Subject(s)
COVID-19 , SARS-CoV-2 , Aged , Female , Humans , Pandemics , Pseudomonas aeruginosa , Retrospective Studies
7.
J Cosmet Dermatol ; 21(4): 1339-1346, 2022 Apr.
Article in English | MEDLINE | ID: covidwho-1625816

ABSTRACT

Emerging literature evidence shows that the manifestations of the coronavirus disease 2019 (COVID-19), which is the disease caused by SARS-CoV-2, encompass alterations of the pulmonary, cardiovascular, gastrointestinal, and neurological system. Moreover, hematologic and dermatologic manifestations have been documented. The aim of this review is to summarize the dermatologic manifestations of COVID-19 involving the hair and nails in a narrative way. A total of 1136 patients have been reported to have de novo hair loss following COVID-19. Notably, 958 patients experienced telogen effluvium (TE) (female/male ratio = 3,86:1), two female patients experienced anagen effluvium, and 176 people had alopecia areata (female/male ratio of 19:3). Ten patients were reported to have ungual changes following the infection with the novel coronavirus: The individuals affected were 6 women and 4 men. COVID-19 can be associated with hair and ungual manifestations. This review summarizes the evidence regarding the hair and ungual manifestations of COVID-19, which could be harnessed to better understand the clinical implications and pathophysiology of this disease that has been burdening society globally since December 2019.


Subject(s)
Alopecia Areata , COVID-19 , Alopecia/complications , Alopecia Areata/epidemiology , Alopecia Areata/etiology , COVID-19/complications , Female , Hair , Humans , Male , Nails , SARS-CoV-2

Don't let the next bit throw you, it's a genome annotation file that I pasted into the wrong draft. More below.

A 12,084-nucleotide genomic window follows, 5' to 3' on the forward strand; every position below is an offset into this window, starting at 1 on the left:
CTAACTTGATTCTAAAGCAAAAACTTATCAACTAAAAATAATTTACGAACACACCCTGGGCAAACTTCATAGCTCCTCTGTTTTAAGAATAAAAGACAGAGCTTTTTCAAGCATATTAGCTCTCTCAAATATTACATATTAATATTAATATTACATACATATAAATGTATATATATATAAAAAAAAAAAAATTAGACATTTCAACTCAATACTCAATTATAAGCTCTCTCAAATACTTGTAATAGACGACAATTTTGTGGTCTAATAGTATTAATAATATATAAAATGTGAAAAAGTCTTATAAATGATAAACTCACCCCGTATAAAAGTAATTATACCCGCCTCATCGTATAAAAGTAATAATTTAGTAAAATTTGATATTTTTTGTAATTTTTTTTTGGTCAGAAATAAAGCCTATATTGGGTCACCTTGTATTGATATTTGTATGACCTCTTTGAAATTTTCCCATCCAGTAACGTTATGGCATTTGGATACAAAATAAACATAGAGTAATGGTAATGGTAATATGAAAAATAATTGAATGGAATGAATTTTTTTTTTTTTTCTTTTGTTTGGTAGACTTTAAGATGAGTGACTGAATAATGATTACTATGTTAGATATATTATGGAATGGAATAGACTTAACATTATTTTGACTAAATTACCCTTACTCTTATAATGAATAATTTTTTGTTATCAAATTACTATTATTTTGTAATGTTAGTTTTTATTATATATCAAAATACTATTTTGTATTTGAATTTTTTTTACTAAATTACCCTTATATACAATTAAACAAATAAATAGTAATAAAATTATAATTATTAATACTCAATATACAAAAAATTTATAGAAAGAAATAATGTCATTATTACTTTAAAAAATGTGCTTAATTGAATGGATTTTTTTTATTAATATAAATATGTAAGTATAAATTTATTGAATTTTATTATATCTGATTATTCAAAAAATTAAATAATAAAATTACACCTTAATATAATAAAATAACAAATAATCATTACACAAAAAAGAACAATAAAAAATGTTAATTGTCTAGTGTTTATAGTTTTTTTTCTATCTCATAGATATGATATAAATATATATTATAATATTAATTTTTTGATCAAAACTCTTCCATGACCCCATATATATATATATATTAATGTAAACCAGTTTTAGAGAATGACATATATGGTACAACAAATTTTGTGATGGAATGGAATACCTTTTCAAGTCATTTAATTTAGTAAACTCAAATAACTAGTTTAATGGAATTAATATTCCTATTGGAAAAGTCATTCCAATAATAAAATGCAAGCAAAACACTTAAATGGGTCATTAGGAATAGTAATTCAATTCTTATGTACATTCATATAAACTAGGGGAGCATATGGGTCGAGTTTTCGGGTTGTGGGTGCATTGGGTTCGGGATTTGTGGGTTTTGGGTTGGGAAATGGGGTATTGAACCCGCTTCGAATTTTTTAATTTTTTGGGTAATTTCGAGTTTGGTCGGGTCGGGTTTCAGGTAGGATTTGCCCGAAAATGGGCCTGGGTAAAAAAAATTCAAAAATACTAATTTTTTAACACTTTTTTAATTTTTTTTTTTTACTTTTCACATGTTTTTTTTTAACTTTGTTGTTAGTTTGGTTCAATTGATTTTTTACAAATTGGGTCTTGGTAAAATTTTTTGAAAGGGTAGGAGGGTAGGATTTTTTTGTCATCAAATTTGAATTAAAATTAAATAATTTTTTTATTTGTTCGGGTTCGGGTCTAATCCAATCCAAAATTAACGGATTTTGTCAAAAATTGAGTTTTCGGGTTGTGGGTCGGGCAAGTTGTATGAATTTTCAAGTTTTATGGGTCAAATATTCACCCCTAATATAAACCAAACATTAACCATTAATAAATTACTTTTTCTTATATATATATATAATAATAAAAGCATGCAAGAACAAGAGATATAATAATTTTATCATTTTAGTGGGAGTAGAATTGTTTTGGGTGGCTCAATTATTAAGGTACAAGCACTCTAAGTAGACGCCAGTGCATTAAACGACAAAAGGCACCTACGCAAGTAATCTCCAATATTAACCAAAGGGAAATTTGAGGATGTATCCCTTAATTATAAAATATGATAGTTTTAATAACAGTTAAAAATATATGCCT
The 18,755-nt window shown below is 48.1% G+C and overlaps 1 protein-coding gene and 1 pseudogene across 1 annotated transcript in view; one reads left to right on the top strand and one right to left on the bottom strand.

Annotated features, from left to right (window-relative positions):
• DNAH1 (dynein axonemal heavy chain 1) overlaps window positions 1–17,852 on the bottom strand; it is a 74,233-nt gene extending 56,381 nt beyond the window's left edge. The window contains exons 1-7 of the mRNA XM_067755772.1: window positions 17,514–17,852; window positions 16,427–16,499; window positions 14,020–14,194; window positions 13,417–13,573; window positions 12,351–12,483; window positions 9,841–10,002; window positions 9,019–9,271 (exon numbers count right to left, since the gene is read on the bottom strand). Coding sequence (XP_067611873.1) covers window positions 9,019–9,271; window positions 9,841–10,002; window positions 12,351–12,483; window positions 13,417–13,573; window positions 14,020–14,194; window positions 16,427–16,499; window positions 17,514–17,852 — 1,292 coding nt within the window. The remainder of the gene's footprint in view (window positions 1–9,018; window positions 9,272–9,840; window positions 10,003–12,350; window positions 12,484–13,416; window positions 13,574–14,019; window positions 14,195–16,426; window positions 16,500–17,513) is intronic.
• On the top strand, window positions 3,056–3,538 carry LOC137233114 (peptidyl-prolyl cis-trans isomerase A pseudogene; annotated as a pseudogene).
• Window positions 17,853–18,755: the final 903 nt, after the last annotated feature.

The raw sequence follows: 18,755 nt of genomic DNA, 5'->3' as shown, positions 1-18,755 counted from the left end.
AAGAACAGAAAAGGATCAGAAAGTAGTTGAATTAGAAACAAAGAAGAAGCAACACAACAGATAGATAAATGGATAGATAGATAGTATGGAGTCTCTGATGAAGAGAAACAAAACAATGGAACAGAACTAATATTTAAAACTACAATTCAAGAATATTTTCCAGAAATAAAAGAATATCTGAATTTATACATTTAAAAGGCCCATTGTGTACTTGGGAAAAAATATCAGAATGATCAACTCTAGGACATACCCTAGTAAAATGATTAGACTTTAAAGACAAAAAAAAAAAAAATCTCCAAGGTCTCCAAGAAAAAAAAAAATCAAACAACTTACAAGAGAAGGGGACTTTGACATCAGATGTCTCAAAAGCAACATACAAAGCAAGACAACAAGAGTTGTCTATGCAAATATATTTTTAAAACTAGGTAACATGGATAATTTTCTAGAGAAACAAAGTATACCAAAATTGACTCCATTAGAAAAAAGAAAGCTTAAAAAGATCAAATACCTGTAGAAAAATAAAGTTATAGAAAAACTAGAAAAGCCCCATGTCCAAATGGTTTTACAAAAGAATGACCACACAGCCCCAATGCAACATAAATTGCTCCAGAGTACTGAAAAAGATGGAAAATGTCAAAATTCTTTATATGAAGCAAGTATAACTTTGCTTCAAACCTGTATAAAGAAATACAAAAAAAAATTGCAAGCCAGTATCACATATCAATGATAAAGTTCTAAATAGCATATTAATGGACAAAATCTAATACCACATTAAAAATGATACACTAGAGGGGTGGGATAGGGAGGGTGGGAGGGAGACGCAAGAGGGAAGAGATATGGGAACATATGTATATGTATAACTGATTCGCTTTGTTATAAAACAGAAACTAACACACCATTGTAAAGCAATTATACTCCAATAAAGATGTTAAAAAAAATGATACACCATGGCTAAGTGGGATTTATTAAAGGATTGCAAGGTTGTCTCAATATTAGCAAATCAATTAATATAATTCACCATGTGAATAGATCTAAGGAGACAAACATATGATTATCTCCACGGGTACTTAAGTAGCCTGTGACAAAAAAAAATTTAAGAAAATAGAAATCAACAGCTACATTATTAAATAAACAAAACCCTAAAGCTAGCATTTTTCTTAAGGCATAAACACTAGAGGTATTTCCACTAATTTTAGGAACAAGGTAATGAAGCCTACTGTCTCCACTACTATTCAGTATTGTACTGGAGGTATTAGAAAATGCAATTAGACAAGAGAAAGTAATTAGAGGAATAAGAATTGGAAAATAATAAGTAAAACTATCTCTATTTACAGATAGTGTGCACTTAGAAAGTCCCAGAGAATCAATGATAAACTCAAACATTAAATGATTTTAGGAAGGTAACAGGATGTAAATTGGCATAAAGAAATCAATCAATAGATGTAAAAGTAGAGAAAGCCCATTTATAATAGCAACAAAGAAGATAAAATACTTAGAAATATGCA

8.
Cells ; 10(9)2021 08 31.
Article in English | MEDLINE | ID: covidwho-1390541

ABSTRACT

COVID-19 presents with a wide range of clinical neurological manifestations. It has been recognized that SARS-CoV-2 infection affects both the central and peripheral nervous system, leading to smell and taste disturbances; acute ischemic and hemorrhagic cerebrovascular disease; encephalopathies and seizures; and causes most surviving patients to have long lasting neurological symptoms. Despite this, typical neuropathological features associated with the infection have still not been identified. Studies of post-mortem examinations of the cerebral cortex are obtained with difficulty due to laboratory safety concerns. In addition, they represent cases with different neurological symptoms, age or comorbidities, thus a larger number of brain autoptic data from multiple institutions would be crucial. Histopathological findings described here are aimed to increase the current knowledge on neuropathology of COVID-19 patients. We report post-mortem neuropathological findings of ten COVID-19 patients. A wide range of neuropathological lesions were seen. The cerebral cortex of all patients showed vascular changes, hyperemia of the meninges and perivascular inflammation in the cerebral parenchyma with hypoxic neuronal injury. Perivascular lymphocytic inflammation of predominantly CD8-positive T cells mixed with CD68-positive macrophages, targeting the disrupted vascular wall in the cerebral cortex, cerebellum and pons were seen. Our findings support recent reports highlighting a role of microvascular injury in COVID-19 neurological manifestations.


Subject(s)
COVID-19/pathology , Cerebral Cortex/pathology , Aged , Aged, 80 and over , Autopsy , Brain/pathology , Brain/virology , Brain Diseases/pathology , Brain Diseases/virology , CD8-Positive T-Lymphocytes/pathology , Cerebral Cortex/virology , Female , Humans , Inflammation , Macrophages/pathology , Male , Microvessels/pathology , Microvessels/virology , Middle Aged , Nervous System Diseases/pathology , Nervous System Diseases/virology , SARS-CoV-2/pathogenicity
10.
J Cosmet Dermatol ; 20(8): 2378-2379, 2021 Aug.
Article in English | MEDLINE | ID: covidwho-1269752